Ping uses another protocol; ICMP, which is different from TCP or UDP.

As already said, Java's standard library doesn't have an API for working with IP network protocols on such a low level. There's not a class available in the standard library that you can easily use to do what ping does. If you really want to do this, it's probably not going to be possible in pure Java. You'll need to write some operating system specific native code (for example in C or C++) that you'll call from your Java program.


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Jeff Verdegan
Bartender

Joined: Jan 03, 2004
Posts: 6109
    
    6

Jesper de Jong wrote:I don't think using DatagramPacket or DatagramSocket is going to work. As far as I know, you can use those to send data via the UDP protocol, which is one of the other protocols used on the Internet besides TCP.


Right. And I certainly didn't mean to imply that datagrams could implement a "real" ping. Only that, depending on his requirements, they might be a candidate for a ping-like "are you there?" operation. @OP: Sorry if I caused any confusion.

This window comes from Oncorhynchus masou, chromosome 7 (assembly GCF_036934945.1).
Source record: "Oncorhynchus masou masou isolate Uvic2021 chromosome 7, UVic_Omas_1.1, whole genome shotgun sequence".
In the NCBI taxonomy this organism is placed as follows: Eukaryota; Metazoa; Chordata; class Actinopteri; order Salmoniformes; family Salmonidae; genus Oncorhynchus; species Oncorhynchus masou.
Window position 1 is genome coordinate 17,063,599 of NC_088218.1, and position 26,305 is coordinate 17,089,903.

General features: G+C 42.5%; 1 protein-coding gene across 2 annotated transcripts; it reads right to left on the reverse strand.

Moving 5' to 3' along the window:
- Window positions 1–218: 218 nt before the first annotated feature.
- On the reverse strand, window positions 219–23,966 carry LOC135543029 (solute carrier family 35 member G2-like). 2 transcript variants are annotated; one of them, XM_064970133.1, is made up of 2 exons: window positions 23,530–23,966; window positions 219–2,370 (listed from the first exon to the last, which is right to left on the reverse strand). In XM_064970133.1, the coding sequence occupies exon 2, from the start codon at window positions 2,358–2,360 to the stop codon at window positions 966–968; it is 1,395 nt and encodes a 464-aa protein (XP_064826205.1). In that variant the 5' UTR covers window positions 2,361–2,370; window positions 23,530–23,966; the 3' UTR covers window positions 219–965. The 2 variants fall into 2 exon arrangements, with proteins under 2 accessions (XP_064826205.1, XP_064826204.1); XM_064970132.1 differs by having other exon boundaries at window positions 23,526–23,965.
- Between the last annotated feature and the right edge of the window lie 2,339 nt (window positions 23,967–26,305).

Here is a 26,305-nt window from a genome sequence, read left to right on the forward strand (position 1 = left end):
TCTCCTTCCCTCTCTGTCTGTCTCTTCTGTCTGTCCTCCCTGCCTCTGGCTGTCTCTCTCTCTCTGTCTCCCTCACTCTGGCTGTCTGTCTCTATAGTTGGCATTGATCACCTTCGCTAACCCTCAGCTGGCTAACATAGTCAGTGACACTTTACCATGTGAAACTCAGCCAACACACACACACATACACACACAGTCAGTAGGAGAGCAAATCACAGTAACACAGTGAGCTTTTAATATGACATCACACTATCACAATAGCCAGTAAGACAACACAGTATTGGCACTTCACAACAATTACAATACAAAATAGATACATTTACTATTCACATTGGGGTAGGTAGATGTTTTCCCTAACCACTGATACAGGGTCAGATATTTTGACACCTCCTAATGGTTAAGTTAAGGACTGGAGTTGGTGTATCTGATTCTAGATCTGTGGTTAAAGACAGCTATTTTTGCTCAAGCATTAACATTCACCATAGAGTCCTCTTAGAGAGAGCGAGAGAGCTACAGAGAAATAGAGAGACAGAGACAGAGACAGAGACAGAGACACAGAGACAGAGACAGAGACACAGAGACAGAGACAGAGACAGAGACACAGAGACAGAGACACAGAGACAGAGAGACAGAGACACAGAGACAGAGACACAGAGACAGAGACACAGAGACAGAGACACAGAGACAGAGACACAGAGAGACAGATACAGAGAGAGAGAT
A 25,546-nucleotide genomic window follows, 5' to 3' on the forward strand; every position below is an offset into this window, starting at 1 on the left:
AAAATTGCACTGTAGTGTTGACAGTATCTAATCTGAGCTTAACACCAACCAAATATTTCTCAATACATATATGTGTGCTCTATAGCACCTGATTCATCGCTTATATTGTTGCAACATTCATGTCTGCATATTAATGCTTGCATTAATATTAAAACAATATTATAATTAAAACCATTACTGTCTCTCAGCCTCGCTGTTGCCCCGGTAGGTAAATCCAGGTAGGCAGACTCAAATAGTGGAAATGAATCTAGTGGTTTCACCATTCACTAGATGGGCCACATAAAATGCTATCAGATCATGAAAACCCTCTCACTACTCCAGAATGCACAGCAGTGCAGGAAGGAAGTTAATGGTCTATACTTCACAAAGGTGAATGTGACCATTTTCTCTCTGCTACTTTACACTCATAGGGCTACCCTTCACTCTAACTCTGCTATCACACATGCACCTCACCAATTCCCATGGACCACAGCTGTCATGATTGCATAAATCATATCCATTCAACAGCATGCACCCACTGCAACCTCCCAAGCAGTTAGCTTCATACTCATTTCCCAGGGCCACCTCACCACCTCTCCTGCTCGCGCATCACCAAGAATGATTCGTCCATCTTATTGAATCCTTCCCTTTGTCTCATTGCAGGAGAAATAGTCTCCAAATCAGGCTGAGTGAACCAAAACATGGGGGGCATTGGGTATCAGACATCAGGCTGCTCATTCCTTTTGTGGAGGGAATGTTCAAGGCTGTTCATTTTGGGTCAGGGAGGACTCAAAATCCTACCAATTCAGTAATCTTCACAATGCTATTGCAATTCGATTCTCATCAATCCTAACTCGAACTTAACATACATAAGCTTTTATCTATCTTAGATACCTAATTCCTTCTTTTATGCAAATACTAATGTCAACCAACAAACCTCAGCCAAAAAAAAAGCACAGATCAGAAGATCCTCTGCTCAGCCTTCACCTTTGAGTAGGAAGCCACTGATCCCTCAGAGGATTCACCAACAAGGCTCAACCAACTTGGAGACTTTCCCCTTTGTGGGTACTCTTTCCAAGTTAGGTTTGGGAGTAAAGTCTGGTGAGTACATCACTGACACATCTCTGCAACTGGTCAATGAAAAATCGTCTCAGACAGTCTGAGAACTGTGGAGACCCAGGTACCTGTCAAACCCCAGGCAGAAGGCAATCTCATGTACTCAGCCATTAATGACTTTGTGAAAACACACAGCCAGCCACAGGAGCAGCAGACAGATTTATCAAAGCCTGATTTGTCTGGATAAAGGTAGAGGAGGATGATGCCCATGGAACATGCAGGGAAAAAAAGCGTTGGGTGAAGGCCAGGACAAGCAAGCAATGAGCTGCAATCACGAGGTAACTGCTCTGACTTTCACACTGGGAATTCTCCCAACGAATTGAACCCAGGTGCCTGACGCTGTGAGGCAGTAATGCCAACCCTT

Steven Schwab
Greenhorn

Joined: May 25, 2010
Posts: 9
Your closest match to the ping command is probably http://docs.oracle.com/javase/7/docs/api/java/net/InetAddress.html#isReachable(int), which performs an ICMP ECHO request, if it can.
Jeff Verdegan
Bartender

Joined: Jan 03, 2004
Posts: 6109
    
    6

Steven Schwab wrote:Your closest match to the ping command is probably http://docs.oracle.com/javase/7/docs/api/java/net/InetAddress.html#isReachable(int), which performs an ICMP ECHO request, if it can.


Unfortunately, that "if it can" qualifier puts a major kink in it. Although I haven't tried it recently, in the past, every time I tried it, on both Windows and various Linuces, it fell back to just the echo service on port 7, which I don't think hosts typically have running.
Mansukhdeep Thind
Ranch Hand

Joined: Jul 27, 2010
Posts: 1157

OK. So having an underlying virtual machine takes away the privilege one has when working with languages such as C/C++ etc to work at a lower level. Some trade off this.


~ Mansukh
Jeff Verdegan
Bartender

Joined: Jan 03, 2004
Posts: 6109
    
    6

Mansukhdeep Thind wrote:OK. So having an underlying virtual machine takes away the privilege one has when working with languages such as C/C++ etc to work at a lower level. Some trade off this.